According to a study published by the banking giant BBVA the number of first generation Mexicans living in poverty in the USA rose from 2.6 million in 2007 to 3.5 million in 2011. Nationwide, about 15% of Mexicans live in poverty, according to US statistics, only half the 30% figure for first generation Mexican migrants. The report’s authors blame the economic crisis and steep rises in unemployment.

It was not all doom and gloom in the BBVA report. The report also found that the proportion of Mexican migrants earning less than 30,000 dollars a year fell from 30% in 1997 to 12.6% in 2011, while the proportion of migrants earning more than 40,000 dollars a year rose from only 4.7% to 15%.

Size of the Hispanic market

This ties in nicely with a study by leading market research firm Packaged Facts which found that 8.2 million Hispanic adults live in households with an income of 75,000 dollars or more. The number of “upscale Latino households” doubled between 2000 and 2010. The report estimates that the buying power of these households will reach 680 billion dollars by 2016. Noting that this group accounts for more than two-thirds of all Hispanics who annually spend $1,000 or more online, Packaged Facts suggested that retailers may wish to rethink their marketing strategies and realign advertising campaigns targeting the massive Hispanic market.

According to the Selig Center for Economic Growth, the buying power of minorities in the USA has grown into a diverse and formidable consumer market in the last decade. Jeff Humphreys, director of the Selig Center, in the Selig Center’s annual Multicultural Economy report, writes that, “In 2012, the $1.2 trillion Hispanic market is larger than the entire economies of all but 13 countries in the world.”

First generation Mexican-American children healthier than succeeding generations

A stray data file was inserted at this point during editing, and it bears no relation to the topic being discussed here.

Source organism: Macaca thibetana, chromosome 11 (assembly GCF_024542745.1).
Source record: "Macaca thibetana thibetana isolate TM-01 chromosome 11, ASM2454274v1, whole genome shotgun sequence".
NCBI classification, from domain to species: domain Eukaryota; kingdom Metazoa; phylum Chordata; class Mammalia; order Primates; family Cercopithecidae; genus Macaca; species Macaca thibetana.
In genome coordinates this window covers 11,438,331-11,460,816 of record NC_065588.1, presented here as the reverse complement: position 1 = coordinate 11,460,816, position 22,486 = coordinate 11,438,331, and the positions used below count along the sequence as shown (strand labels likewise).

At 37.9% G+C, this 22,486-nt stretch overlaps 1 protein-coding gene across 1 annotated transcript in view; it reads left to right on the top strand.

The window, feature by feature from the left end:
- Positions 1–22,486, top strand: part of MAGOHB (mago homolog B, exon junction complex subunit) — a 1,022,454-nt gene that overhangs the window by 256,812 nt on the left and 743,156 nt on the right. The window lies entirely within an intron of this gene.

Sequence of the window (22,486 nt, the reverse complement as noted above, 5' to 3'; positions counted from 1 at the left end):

A study published in the Journal of Nutrition shows that first generation Mexican-American children are thinner and eat better than subsequent generations. The study conducted by the Arnold School of Public Health at the University of South Carolina looked at 2,300 Mexican-American youth aged 12-19.

Health experts believe that the diet of first generation Mexican-Americans is closer to traditional Mexican cuisine, and is therefore relatively rich in meat, beans, fruit and vegetables. The study found that second-generation Mexican-Americans were 2.5 times as likely to be obese as their first-generation peers; third-generation Mexican-Americans were two times more likely to be obese.

Cultural identity: what’s in a name?

The Pew Hispanic Center (PHC) has published the results of a survey of 1200 Hispanic adults that explores how migrants in the USA see themselves. Entitled “When Labels Don’t Fit: Hispanics and Their Views of Identity”, the report opens by saying that,

Nearly four decades after the United States government mandated the use of the terms “Hispanic” or “Latino” to categorize Americans who trace their roots to Spanish-speaking countries, a new nationwide survey of Hispanic adults finds that these terms still haven’t been fully embraced by Hispanics themselves. A majority (51%) say they most often identify themselves by their family’s country of origin; just 24% say they prefer a pan-ethnic label.

Moreover, by a ratio of more than two-to-one (69% versus 29%), survey respondents say that the more than 50 million Latinos in the U.S. have many different cultures rather than a shared common culture. Respondents do, however, express a strong, shared connection to the Spanish language. More than eight-in-ten (82%) Latino adults say they speak Spanish, and nearly all (95%) say it is important for future generations to continue to do so.”

The PHC report makes many interesting points about migrants’ cultural identity, race, language and core values.

About half (47%) of all Hispanics say they consider themselves to be very different from the typical American. Only 21% say they use the term “American” most often to describe their identity. However, regardless of where they were born, large majorities of Latinos say that life in the USA is better than in their family’s country of origin and 87% say it is important for immigrant Hispanics to learn English in order to succeed.